What will you do to help reverse the perception that our public schools are not successful in the face of data that shows otherwise?

I have consistently touted the quality of our education system and its staff. The school system must aggressively promote the quality of our education before all of our local organizations, real estate agents, church groups, political organizations, etc. Along with the Commissioners, every publication, where appropriate, must promote the quality of our system. Our website should say we have a top ranked system.

How will you market our public schools to demonstrate their successes?

As stated above, touting our successes at every opportunity and venue should be a must. This must be a collective effort by all.

William Short

Kent County Public Schools have achieved great things since the arrival of Dr. Couch. While the Commissioners fund 56.5% of the Kent County Public Schools operating budget the County Commissioners do not have oversight or authority regarding the allocation and specific use of those funds. The County Commissioners have to rely on the power and authority of The Board of Education to manage and ensure appropriate use of all available funds. I have talked encouragement for years on the future of our school system. At the end of the day words only travel so far, I am eager to see the continued process of the school system through increased academic scoring and state rankings.

When Kent County Public Schools become top rated in the State current and perspective residents will have a clear depiction that the Kent County Public School system is a great place to raise their children.  Under the current funding formula created through the Thornton Commission public schools are funded on a per pupil basis. It is imperative that the Board of Education and the school system as a whole work to reduce the increasing exodus of out of school placement. If out of school placement enrollment was eliminated the school system would receive approximately $5.6 million of increased funding. While the County budget has been tight, with little revenue growth in past years, I have worked diligently to find funds to continually provide the public school system with funding above the required Maintenance of Effort.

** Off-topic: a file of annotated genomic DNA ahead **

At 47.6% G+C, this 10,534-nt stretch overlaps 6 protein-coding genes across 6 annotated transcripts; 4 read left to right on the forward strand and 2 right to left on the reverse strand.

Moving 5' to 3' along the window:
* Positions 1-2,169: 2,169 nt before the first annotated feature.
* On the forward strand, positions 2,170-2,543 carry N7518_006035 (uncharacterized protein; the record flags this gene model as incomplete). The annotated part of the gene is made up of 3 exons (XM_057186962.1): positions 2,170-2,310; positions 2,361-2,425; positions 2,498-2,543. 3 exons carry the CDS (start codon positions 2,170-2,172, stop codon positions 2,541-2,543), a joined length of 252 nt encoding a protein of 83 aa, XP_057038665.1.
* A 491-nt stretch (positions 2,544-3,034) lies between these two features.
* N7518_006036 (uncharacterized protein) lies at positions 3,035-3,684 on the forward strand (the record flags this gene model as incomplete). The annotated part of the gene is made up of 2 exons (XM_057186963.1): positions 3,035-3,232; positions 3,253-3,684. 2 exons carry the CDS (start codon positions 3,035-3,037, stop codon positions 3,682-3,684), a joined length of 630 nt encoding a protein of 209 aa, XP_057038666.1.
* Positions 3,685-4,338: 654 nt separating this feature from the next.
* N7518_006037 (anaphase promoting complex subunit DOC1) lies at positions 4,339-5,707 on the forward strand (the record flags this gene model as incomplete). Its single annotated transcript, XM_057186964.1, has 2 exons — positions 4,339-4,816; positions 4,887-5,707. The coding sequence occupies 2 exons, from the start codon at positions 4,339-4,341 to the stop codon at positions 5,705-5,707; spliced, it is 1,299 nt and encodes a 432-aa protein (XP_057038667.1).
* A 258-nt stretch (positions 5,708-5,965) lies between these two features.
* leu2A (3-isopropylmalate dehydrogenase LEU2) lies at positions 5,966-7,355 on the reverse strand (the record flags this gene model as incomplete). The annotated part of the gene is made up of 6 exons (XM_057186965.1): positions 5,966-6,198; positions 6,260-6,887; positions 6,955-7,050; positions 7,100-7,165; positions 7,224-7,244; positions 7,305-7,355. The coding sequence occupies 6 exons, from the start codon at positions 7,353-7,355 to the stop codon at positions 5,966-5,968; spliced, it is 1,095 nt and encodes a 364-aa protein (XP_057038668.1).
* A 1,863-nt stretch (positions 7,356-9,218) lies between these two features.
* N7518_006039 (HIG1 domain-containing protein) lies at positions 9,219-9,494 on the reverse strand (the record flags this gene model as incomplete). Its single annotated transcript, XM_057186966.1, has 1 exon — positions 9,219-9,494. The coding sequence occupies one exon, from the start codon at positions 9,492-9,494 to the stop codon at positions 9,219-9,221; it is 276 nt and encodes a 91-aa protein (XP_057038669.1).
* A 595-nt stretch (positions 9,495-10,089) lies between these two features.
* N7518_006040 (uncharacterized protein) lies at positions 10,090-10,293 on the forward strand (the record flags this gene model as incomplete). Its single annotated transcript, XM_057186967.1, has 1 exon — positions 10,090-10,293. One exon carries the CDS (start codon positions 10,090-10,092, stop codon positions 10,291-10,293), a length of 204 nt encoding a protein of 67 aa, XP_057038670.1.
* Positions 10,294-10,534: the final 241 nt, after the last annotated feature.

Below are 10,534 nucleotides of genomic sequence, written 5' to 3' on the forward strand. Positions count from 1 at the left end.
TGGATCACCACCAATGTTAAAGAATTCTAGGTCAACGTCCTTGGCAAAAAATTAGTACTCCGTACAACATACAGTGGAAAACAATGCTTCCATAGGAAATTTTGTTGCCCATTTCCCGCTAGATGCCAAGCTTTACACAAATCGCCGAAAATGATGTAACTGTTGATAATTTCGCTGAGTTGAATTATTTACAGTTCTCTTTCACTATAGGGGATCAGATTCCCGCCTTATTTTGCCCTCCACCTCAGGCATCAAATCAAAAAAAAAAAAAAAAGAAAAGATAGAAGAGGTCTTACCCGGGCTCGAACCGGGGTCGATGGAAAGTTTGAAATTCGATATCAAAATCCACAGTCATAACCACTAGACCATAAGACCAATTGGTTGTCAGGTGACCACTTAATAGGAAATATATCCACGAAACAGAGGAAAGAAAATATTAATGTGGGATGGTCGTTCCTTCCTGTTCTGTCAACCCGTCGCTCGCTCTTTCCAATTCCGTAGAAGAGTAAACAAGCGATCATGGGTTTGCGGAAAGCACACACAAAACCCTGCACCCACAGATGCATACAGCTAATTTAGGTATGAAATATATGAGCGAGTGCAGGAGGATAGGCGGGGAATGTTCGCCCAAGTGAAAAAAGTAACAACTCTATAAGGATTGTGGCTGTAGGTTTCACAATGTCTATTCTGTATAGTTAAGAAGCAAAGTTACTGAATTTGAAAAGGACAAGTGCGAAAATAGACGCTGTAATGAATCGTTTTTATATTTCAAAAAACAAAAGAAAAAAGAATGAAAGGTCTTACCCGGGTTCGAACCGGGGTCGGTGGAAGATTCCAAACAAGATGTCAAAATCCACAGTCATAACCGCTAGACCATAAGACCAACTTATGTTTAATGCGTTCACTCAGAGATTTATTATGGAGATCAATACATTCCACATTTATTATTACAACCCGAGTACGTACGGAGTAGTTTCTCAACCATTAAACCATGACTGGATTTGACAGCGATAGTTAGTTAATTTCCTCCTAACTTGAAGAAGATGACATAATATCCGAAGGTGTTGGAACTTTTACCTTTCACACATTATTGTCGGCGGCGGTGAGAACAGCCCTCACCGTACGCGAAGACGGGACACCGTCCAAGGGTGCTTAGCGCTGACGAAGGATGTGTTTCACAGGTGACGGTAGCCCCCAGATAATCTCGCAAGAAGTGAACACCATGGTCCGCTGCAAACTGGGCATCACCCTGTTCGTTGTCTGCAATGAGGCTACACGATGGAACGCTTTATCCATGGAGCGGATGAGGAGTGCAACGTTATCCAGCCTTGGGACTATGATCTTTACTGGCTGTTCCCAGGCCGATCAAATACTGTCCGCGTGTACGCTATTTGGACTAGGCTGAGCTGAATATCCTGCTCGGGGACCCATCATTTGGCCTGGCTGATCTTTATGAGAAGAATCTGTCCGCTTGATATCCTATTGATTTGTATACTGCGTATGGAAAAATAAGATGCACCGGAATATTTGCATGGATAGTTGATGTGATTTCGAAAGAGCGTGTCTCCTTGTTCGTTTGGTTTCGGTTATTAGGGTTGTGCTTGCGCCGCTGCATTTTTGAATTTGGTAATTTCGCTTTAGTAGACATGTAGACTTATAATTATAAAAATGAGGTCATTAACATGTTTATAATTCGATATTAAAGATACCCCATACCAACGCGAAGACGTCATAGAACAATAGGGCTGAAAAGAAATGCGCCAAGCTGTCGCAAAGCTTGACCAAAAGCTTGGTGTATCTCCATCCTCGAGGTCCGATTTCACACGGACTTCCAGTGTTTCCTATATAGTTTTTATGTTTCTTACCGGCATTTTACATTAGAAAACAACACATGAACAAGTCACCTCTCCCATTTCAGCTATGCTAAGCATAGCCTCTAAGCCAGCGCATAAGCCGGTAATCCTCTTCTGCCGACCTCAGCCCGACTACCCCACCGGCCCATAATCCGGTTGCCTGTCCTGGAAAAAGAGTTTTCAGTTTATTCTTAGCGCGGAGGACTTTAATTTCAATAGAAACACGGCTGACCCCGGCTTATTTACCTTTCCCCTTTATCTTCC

The County not only funds recurring operating costs covered under Maintenance of Effort it also funds nonrecurring costs each year and capital projects. The school system and the County have worked well to provide benefits to each other through in kind services and reduced fees. Increased sharing of resources between the County and the school system will provide even greater benefits to both parties. Vehicle maintenance, storage, office space, information technology, finance, and purchasing are just a few areas where increased collaboration needs to be explored.

Tom Timberman

The Kent County Public School System has four basic problems, none of which have diminished the entrepreneurial spirit of the administrators and teachers.  They have delivered best-in-state programs. However, that being said, these four realities reduce County funds available to support the school system: (1) County revenues are static; (2) County population is declining; (3) County population is aging and the number of children in the school system shrinks every year (lost 1/3 of student body since 2008) and (4) Maryland’s formula for distributing public education financial support to counties is based on two elements that hurt Kent County: (1) size of student population and (2) “Wealth per Student”.